Since the reforms began to be implemented, the bulk of measures undertaken to reform Cuba’s economic model have been aimed at broadening the private sector and liberalizing agriculture. On the other hand, incentives for foreign investment have not been that vigorous. Quite the contrary, they have been suspended as a result of the government’s crusade again corruption among foreign investors and Cuban company managers who represent State enterprises that maintain relations with foreign companies based in the country.

As a result of this anti-corruption campaign, several foreign businesspeople and high-ranking Cuban officials (including one minister, several vice-ministers and company managers) have been arrested in Cuba. Those arrested were tried on charges of corruption, the taking of bribes and other crimes.

Canadian businessman Cy Tokmakjian, president of the Tokmakjian Group, has been imprisoned in Cuba since September of 2011.
Canadian businessman Cy Tokmakjian, president of the Tokmakjian Group, has been imprisoned in Cuba since September of 2011.

Some, like Chilean Max Marambio, have received sentences as severe as 20 years imprisonment. Others have been absolved after more than a year in prison, awaiting their trials. The most alarming case involves 73-year-old Canadian businessman Cy Tokmakjian, who has been in prison for two years without having been informed of criminal charges, and whose companies have been shut down in Cuba.

Without a doubt, this anti-corruption crusade has created a less-than-attractive environment for foreign investors, producing a sense of uncertainty and insecurity which, far from drawing investments, has served to stop the flow of capital towards the country.

Looking for New Investors

The Cuban government has just created a special, commercial development zone in Cuba’s Mariel port, to the west of Havana, through a 900 million dollar investment from the Brazilian government, with a view to getting a second wind and attempting to once again attract foreign capital.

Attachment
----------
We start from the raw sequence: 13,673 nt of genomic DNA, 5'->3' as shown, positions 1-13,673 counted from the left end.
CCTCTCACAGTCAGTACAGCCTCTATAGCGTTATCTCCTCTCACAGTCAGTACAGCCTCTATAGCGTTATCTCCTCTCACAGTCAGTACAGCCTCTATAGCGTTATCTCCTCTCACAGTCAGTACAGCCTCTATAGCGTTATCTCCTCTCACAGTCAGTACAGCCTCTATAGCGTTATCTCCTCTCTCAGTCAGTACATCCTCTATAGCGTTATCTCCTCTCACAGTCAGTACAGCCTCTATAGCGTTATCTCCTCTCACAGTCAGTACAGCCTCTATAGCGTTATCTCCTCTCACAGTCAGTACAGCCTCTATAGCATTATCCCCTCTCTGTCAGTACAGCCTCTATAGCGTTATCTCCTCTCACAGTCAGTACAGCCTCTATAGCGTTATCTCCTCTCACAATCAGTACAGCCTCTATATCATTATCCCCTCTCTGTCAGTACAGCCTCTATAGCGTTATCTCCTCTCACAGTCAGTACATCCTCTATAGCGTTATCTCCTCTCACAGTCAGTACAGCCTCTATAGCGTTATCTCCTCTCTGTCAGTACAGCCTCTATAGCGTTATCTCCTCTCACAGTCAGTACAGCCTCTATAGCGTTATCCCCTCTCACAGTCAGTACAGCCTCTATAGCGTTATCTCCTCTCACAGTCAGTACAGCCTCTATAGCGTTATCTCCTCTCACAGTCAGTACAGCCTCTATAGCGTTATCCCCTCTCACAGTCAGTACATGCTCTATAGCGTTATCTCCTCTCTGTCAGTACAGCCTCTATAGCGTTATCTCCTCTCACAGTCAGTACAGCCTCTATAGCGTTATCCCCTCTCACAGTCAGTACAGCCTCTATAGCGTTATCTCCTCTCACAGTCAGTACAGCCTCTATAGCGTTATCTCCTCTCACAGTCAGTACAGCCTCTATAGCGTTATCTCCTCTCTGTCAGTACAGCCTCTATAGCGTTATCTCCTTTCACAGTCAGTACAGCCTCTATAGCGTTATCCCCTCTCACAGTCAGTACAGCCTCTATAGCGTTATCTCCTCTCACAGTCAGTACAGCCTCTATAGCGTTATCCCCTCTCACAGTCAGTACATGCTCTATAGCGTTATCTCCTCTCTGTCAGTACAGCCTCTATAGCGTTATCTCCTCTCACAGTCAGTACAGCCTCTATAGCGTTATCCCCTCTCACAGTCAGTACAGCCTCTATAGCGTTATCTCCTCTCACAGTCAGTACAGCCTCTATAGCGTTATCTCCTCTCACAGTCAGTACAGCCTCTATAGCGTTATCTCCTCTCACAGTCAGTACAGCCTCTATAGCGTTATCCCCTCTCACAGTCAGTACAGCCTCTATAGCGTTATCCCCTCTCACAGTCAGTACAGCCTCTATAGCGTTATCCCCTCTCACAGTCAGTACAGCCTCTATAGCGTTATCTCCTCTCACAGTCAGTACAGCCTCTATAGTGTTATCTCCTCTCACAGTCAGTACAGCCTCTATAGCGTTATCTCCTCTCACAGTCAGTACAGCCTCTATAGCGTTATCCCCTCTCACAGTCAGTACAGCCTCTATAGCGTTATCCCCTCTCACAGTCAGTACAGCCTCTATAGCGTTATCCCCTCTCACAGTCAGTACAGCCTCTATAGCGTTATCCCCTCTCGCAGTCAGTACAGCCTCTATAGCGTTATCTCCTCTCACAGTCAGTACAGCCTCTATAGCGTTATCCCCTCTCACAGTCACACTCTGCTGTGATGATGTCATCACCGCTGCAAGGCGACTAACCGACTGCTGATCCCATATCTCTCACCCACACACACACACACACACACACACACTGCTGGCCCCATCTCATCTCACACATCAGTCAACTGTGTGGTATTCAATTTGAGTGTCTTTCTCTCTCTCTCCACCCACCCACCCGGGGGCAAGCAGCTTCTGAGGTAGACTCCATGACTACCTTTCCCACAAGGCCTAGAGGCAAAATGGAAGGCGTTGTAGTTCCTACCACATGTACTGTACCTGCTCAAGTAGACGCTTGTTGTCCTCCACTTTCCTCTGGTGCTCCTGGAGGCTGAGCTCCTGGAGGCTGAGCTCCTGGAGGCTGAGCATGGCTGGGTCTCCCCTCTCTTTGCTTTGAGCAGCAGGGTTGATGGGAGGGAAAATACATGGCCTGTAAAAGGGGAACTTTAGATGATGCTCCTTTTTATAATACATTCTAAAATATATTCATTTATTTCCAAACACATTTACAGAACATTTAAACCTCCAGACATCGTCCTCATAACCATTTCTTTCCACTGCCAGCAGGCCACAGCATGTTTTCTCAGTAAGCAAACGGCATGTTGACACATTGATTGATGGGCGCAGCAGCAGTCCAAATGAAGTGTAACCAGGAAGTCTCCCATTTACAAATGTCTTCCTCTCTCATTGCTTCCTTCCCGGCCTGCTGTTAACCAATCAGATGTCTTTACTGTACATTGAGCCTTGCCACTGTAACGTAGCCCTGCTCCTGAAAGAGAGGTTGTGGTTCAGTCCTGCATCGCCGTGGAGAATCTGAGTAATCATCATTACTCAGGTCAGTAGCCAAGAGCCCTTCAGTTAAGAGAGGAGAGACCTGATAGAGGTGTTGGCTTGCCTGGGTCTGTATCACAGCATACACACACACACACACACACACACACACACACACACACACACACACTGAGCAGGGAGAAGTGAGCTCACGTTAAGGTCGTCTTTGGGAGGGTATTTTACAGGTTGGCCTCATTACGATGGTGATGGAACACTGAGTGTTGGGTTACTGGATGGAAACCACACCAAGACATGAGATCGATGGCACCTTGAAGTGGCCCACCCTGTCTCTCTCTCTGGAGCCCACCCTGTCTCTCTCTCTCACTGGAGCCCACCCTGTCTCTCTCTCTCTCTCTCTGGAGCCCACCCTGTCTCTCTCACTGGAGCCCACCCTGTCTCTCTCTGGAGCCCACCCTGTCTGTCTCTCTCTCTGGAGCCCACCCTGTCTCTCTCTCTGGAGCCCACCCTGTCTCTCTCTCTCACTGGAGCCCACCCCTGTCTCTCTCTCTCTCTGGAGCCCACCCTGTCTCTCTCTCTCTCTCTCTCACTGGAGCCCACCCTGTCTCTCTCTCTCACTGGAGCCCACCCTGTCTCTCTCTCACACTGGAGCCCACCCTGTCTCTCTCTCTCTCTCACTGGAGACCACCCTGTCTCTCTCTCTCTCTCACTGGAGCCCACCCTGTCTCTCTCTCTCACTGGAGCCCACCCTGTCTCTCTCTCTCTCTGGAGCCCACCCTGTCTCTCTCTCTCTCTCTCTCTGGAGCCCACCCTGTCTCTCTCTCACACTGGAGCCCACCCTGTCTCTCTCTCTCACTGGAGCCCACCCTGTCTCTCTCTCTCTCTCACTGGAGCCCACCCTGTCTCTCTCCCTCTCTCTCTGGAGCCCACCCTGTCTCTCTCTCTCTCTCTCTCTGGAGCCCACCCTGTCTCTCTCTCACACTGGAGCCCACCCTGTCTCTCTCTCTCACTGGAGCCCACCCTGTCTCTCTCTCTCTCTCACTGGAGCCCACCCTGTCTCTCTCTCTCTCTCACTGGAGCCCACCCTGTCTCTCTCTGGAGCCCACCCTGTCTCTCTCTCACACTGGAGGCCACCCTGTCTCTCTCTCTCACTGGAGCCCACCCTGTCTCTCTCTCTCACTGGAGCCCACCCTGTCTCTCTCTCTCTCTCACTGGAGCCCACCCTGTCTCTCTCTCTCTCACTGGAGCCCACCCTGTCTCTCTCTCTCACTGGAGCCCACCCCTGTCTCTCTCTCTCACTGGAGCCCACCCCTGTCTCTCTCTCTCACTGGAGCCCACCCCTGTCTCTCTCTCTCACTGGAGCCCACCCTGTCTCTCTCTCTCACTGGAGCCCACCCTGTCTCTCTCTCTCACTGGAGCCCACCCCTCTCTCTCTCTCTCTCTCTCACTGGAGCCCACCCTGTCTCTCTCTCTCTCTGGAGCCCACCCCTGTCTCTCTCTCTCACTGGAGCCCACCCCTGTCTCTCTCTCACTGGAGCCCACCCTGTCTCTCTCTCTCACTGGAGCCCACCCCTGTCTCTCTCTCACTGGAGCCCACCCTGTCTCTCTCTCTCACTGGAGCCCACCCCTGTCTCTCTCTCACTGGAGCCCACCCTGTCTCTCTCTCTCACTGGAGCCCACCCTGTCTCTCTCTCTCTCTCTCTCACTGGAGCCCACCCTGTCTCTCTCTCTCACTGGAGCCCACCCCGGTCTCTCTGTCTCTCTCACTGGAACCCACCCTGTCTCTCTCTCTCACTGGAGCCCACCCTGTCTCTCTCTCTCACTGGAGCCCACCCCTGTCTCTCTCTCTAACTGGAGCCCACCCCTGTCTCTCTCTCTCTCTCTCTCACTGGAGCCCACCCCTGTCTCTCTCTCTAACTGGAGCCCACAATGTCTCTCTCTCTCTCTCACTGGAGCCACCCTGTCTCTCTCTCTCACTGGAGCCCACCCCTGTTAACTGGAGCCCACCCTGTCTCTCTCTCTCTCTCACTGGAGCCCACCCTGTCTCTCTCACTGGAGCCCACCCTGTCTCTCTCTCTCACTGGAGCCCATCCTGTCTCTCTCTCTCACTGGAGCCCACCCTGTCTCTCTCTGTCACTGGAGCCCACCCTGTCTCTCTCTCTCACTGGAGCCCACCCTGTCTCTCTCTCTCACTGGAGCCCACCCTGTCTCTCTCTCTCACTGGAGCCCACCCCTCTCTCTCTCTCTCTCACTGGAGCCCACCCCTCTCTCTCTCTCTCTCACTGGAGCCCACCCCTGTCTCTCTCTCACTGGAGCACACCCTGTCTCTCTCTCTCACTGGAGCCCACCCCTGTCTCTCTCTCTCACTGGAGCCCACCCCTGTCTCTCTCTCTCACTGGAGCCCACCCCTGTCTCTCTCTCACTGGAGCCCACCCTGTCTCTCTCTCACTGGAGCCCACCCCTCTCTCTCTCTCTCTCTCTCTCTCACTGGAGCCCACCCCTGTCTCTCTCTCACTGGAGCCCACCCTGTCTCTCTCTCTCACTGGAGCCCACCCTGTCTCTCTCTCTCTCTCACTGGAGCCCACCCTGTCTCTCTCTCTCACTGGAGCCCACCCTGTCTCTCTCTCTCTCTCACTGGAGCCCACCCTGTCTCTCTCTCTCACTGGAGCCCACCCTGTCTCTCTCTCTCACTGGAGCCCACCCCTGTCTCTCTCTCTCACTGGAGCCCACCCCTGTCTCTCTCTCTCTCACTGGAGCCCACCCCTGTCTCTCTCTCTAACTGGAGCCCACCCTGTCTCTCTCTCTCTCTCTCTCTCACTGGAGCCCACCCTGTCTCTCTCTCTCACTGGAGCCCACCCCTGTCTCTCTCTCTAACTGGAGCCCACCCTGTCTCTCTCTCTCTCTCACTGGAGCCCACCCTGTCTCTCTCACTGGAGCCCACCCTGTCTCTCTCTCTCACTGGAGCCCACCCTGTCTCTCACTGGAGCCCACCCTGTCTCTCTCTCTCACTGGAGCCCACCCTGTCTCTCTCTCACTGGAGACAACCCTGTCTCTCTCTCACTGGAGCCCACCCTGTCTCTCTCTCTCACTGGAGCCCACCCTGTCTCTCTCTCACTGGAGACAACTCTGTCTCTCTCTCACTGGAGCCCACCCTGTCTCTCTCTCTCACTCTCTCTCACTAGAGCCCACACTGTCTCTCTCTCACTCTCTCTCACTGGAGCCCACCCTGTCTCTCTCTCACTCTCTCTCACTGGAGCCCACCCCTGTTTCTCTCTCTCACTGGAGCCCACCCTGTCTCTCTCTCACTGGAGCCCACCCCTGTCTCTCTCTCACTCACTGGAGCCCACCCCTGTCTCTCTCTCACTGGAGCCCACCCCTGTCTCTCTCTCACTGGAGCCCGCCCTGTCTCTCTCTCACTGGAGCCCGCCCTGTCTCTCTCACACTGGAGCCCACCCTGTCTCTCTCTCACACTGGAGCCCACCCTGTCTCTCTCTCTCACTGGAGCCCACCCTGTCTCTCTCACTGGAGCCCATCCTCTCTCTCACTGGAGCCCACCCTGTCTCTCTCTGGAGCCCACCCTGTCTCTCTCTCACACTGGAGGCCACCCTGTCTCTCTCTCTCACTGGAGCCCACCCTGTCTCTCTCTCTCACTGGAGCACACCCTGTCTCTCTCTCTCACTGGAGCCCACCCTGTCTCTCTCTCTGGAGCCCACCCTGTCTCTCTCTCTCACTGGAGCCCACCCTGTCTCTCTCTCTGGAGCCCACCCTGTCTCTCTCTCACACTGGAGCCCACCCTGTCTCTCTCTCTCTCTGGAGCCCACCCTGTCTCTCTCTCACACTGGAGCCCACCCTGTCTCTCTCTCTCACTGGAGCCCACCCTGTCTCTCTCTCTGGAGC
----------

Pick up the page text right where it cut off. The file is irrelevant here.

Clearly, cognizant of the current situation of Cuba’s economy and the crisis in Venezuela (its main ally and one of the island’s main economic pillars), the government is moving towards encouraging foreign investment in different sectors of the economy. This strategic move is aimed at reaching a better financial performance than that achieved in the 90s.

Within this context of pressing financial needs, the development of joint-venture companies in Cuba is being fostered in the tourism, agriculture and real estate sectors.

However, it is not clear whether Cuba’s traditional commercial partners with operations on the island will step up their investments in these markets.

The uncertainty created by the lack of transparency in the cases of the detained foreign businesspeople and the foreign companies that have been shut down have resulted in a climate of mistrust which continues to haunt alternative investment sectors of the Cuban economy.

The need for a new foreign investments law that will be more flexible and attractive– announced by Raul Castro at the beginning of the year – is being patiently awaited by potential investors, and the delays in its implementation explains the scant movement of capital towards the island this past year.

Work underway at the port of Mariel, located 30 miles west of Havana. File Photo by Raquel Perez.

Waiting for Cuba’s Monetary Unification

The announcement of a future monetary unification is another element of this atmosphere of mistrust and financial paralysis. It is obvious that foreign companies with investments in Cuba will be hit, in one way or another, by the adjustments in exchange rates, and waiting is far more advisable now in all matters money related.

Thus, government efforts to attract a new wave of investors to the Mariel commercial zone will suffer a considerable impact. The uncertainty surrounding the unification of the two currencies constitutes an element which, for the time being, is holding back foreign investment.

The government is desperately looking for new sources of investment and assures us that its legislative reforms will create conditions bound to attract more foreign capital to the country. The big question prompted by this new legislation is whether the investment map drawn by Cuba’s Ministry of Foreign Trade and Investment will include, for the first time in more than fifty years, the community of Cubans residing abroad, a community which, according to the official rhetoric, is an indissoluble part of the nation.

The new legislation, however, fails to appear when Cuba needs it the most and this is a dangerous situation for, as the crisis intensifies, the country continues to lose the appeal and trust it needs to win over the new investors of the 21st century.